What is cholesterol?
You’ve probably heard the term cholesterol numerous times in your life. Cholesterol levels are commonly tested at the doctor and it’s on your food labels, but what is it really? And is it always bad for you?
Cholesterol is a waxy, fat-like substance found in the cells of our body. It’s crucial for the normal functioning of our body, but too much can build up in our arteries and lead to health problems such as heart disease. There are two main places it comes from: our liver and the food we eat.
What’s the difference between good and bad cholesterol?
Though it seems complex, cholesterol can be divided into two categories: good (HDL) and bad (LDL).
Good cholesterol helps remove excess cholesterol from the blood and carry it back to the liver, where it can be broken down and removed. Bad cholesterol can build up in the walls of our arteries, leading to the formation of plaque.
Cholesterol is not always a bad thing, but it’s important to recognize what food items are high in LDL so that you can limit or avoid them in your everyday diet.
High Cholesterol Foods
Here are eight foods that are high in LDL:
- Fatty Meats: Beef, pork, and lamb are all high in saturated and trans fats.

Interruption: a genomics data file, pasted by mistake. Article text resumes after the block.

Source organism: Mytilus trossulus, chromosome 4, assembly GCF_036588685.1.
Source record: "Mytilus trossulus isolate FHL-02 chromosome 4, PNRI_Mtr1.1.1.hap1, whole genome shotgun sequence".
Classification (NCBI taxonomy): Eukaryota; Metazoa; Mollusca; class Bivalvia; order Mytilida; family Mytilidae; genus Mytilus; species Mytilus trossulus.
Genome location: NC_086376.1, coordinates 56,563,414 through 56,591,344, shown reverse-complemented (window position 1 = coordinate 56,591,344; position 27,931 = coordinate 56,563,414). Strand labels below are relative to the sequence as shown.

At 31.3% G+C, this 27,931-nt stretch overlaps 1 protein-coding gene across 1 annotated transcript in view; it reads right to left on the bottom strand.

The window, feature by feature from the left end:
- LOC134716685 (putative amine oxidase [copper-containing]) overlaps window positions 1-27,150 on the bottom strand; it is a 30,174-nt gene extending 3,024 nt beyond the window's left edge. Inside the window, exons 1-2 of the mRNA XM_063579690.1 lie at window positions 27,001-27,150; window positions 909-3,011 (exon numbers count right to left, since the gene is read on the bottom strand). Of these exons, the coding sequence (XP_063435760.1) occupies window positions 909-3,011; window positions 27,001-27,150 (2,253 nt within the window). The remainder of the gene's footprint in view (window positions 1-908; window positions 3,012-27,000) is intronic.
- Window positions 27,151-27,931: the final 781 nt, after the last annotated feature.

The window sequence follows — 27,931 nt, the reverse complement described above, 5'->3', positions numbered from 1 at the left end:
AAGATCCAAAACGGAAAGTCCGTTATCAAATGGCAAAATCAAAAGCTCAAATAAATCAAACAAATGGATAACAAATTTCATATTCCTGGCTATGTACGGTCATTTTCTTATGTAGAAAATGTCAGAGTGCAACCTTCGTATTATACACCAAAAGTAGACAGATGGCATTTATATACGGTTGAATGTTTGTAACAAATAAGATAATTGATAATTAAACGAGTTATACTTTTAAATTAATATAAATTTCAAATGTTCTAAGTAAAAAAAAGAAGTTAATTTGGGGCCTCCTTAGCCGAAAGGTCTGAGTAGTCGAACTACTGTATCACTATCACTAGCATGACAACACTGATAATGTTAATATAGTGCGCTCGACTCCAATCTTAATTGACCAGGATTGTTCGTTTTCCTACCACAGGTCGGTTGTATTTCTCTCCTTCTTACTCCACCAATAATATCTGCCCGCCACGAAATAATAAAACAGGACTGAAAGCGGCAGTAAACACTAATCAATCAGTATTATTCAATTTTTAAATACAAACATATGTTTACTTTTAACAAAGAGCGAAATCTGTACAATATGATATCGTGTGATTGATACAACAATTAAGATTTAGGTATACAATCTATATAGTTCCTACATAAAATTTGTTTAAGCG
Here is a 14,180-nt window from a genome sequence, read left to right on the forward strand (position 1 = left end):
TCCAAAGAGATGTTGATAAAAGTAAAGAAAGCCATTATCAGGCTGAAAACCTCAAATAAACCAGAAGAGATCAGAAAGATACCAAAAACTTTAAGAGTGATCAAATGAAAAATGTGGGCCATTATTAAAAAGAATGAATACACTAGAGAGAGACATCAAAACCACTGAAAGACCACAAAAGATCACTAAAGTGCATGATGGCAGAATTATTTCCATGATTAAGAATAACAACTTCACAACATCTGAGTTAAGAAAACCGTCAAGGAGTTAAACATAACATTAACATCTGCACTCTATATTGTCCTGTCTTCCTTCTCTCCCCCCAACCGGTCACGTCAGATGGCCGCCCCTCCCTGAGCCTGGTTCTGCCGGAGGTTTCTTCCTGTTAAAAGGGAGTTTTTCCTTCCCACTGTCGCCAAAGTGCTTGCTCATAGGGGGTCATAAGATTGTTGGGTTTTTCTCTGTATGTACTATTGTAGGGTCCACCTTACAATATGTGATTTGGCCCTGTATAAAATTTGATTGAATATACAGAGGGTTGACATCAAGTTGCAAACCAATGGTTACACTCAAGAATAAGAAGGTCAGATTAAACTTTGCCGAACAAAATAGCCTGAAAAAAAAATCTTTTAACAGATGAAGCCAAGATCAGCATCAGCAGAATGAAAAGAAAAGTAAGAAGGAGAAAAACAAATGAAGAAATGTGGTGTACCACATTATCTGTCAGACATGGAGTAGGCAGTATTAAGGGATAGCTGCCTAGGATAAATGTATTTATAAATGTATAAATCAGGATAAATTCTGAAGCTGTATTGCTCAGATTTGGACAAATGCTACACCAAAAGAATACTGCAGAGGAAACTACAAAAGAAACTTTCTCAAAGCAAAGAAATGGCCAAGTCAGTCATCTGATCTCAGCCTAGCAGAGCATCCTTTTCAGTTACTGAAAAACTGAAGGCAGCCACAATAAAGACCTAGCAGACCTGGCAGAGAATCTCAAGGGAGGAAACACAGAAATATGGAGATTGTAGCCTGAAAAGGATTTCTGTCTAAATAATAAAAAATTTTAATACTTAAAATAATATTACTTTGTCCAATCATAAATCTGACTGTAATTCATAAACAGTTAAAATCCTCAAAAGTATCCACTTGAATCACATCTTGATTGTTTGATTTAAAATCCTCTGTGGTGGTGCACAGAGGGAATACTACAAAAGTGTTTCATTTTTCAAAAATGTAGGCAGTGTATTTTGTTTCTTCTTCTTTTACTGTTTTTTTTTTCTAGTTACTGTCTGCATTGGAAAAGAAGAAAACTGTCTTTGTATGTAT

- Processed Meats: Deli meats, hot dogs, and bacon are high in saturated and trans fats, as well as sodium.
- Fried Foods
- Ice Cream
- Baked Goods: Cookies, cakes, and pastries are often made with butter, which is high in saturated fat.
- Fast Food
It can seem daunting to avoid these foods, but limiting them can help decrease LDL levels on your next blood panel. There are tips and tricks you can follow to make healthy fast food substitutions, as well as lessen cholesterol in your baked goods and cooking.
Here are eight foods that are high in HDL:
- Fatty Fish: Fatty fish like salmon, tuna, and mackerel are high in omega-3 fatty acids, which can increase HDL levels.
- Nuts: almonds, walnuts, and peanuts
- Seeds: chia seeds, flaxseeds, and pumpkin seeds
- Olive Oil
- Whole Grains: oatmeal, brown rice, quinoa, etc.
- Legumes: beans, lentils, and chickpeas
- Fruits and Vegetables: fruits and vegetables are high in fiber, antioxidants, and other nutrients that can help increase HDL cholesterol levels. Some good options include berries, citrus fruits, apples, leafy greens, and cruciferous vegetables like broccoli and cauliflower.
Healthy Ways to Lower LDL Levels
Cholesterol levels have to do with diet as well as exercise.
- Eat a Heart-Healthy Diet: avoiding foods high in LDL is a great start; furthermore, there are also tons of recipes for heart health that you can follow at home.
- Exercise Regularly: Regular physical activity can help lower LDL levels and increase HDL levels. Aim for at least 150 minutes of moderate-intensity exercise or 75 minutes of vigorous-intensity exercise per week.
- Quit Smoking: Smoking can lower HDL levels and increase the risk of heart disease.
- Manage Your Weight: Being overweight or obese can increase LDL levels. Losing weight through healthy eating and exercise can help improve lab results and overall health.
- Limit Saturated and Trans Fats: Saturated and trans fats can increase LDL levels. Limit your intake of these fats by choosing lean proteins and low-fat dairy products. Instead, choose healthier fats like those found in nuts, seeds, fish, and olive oil.